Iodine, as we all know, is an important part of our lives. It is the 53rd member of the periodic family. It is represented by the symbol of I or I2, where 2 represents its diatomic form.
It is essential for the human body to release hormones. The terms iodine and iodide have quite different meanings when it comes to reference with science.
Their formation requires a different number of electrons when compared to one another.
- Iodine is a chemical element that appears as a purple-black solid, whereas Iodide is an ion that can exist in different compounds.
- Iodine is mainly used for treating thyroid disorders and as a disinfectant, whereas Iodide is used as a supplement to prevent iodine deficiency.
- Iodine is an essential component of thyroid hormones, whereas Iodide plays a crucial role in regulating the thyroid gland’s function.
Iodine vs Iodide
Iodine is a mineral that is found in food, and it is used to make thyroid hormones, which control the body’s metabolism and carry out other functions. Iodide is a compound that consists of iodine and other elements like potassium and calcium, and it is mostly found in the form of salt.
Iodine is an essential element of our lives both in terms of health and existence. Iodine is a necessity of the body for the development of the brain.
It also helps to produce hormones that further lessen the risk of thyroid disease. Iodine is extracted from seaweeds, activated carbon, and brines.
Iodide is a mixture of iodine with other elements, such as calcium and potassium. It is particularly found in the form of salt. It is an ionic state that iodine is converted into.
When iodine and potassium come together, potassium iodide is formed, which has iodine in an ionic state that is considered to be more stable.
|Parameters of Comparison||Iodine||Iodide|
|Number of Electrons||It has an incomplete valance shell.||It has a complete valance shell|
|Charge||It has no charge and hence is neutral.||It has a charge of -1.|
|Definition||It is an element.||It is an ion of iodine.|
|Dependency||It is an independently existing element.||It is an ion combine with another element.|
|Symbol||It has a small symbol of I.||Its symbol is I^-1.|
What is Iodine?
Iodine is an important member of the periodic family. Like any other element, it is found in our surroundings. This element plays an important role in our body that is of making hormones.
Thyroid hormones are released and made with the help of iodine.
Hence, lack of it can cause diseases like thyroid. This hormone further helps in the development of strong bones and a sharp mind at a young age.
Its deficiency is seen worldwide in many people. Many foods contain iodine and hence should be consumed. They include fish, dairy products, salt, which is iodized, etc.
For vegetarians and vegans, prunes, which are plums, can act as a source of iodine.
However, it is important to know that direct exposure to iodine can cause irritation and redness to the skin. This condition is called iodine burn.
One should always wear tight gloves and clothes while dealing with iodine in the lab. It is non-metallic and semi-shiny in color. It is solid at ordinary room temperature and becomes a liquid at 114 degrees.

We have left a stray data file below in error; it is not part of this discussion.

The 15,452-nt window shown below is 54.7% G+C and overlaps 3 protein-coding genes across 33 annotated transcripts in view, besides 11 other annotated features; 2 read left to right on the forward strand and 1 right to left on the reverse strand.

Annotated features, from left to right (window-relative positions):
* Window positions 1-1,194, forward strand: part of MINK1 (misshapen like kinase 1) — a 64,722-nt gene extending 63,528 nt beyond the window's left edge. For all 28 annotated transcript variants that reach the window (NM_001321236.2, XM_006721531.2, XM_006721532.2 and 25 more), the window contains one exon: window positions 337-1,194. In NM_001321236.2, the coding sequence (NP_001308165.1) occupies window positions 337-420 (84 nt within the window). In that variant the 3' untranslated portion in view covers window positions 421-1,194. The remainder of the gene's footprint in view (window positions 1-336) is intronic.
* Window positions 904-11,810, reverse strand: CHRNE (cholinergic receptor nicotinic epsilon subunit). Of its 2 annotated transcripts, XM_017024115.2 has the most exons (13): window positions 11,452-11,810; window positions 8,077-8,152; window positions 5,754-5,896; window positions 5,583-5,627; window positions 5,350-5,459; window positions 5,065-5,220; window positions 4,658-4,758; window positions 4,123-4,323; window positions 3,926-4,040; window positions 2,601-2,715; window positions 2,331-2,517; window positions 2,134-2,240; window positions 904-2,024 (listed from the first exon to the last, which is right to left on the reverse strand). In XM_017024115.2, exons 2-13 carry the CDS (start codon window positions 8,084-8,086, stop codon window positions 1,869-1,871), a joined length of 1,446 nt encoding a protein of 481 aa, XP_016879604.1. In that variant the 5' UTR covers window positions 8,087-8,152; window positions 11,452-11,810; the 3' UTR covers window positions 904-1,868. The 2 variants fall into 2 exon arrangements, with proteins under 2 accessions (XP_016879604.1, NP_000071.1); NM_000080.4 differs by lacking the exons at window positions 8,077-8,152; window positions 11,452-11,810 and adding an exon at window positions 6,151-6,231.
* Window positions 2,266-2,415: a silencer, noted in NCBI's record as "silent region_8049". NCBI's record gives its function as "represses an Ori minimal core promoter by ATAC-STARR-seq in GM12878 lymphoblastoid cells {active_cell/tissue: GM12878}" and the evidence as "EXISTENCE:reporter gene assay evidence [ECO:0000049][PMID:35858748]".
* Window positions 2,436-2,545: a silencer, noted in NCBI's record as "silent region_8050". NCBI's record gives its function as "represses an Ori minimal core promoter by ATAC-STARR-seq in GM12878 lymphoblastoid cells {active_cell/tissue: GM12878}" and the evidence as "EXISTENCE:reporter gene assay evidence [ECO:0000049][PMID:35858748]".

Iodine is also used in various activities, especially as a salt. It is used in pharmacy supplies, coloring agents like dyes and paint colors, animal food, display of LED filters, color printing, etc.
Iodide also acts as an excellent catalyst in different types of chemical reactions. Overall, iodine plays various roles in our lives, both chemically and biologically.
What is Iodide?
Iodide is an ionized version of iodine. It is mostly found in a combinational state. When iodine combines with elements like potassium and calcium, it converts to an iodide state.
In an iodine atom, the number of electrons and protons are the same, but when it comes to iodide, the valance shell gains an electron from other elements to become stable and hence form iodide as it has more electrons than protons.
To be more precise, it is called an iodide ion as it now has a charge of -1. The ion is then represented by a symbol of I-1 (-1 being the charge of the ion).
Hence, iodide is not a different element, but the iodine element gains an extra electron in the valance shell in order to be stable.
This extra electron comes from the other element it combines with.
It combines with elements like sodium, potassium, and calcium, which have 1 valance electron in their valance shell, making them perfect partners for making an ionic bond (a bond that is made by the exchange of electrons.)
Another way of making the iodide ion is by sharing electrons between two iodine atoms.
In this, they share one electron to complete the octet state, and hence, individual iodide ions are formed. Together, they form an iodine molecule, which I2 represents.
Main Differences Between Iodine and Iodide
- Iodine is an element, whereas iodide is used to represent the ion of the iodine element.
- Iodine can exist on its own, whereas an iodide ion needs a separate element to donate its electron to it.
- Iodine does not exist independently in nature. It is mixed with any other element to form iodide.
- Iodine is an element, whereas iodide is not.
- Iodine does not have a complete octet state, whereas iodide has a complete octet state.
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Piyush Yadav has spent the past 25 years working as a physicist in the local community. He is a physicist passionate about making science more accessible to our readers. He holds a BSc in Natural Sciences and Post Graduate Diploma in Environmental Science. You can read more about him on his bio page.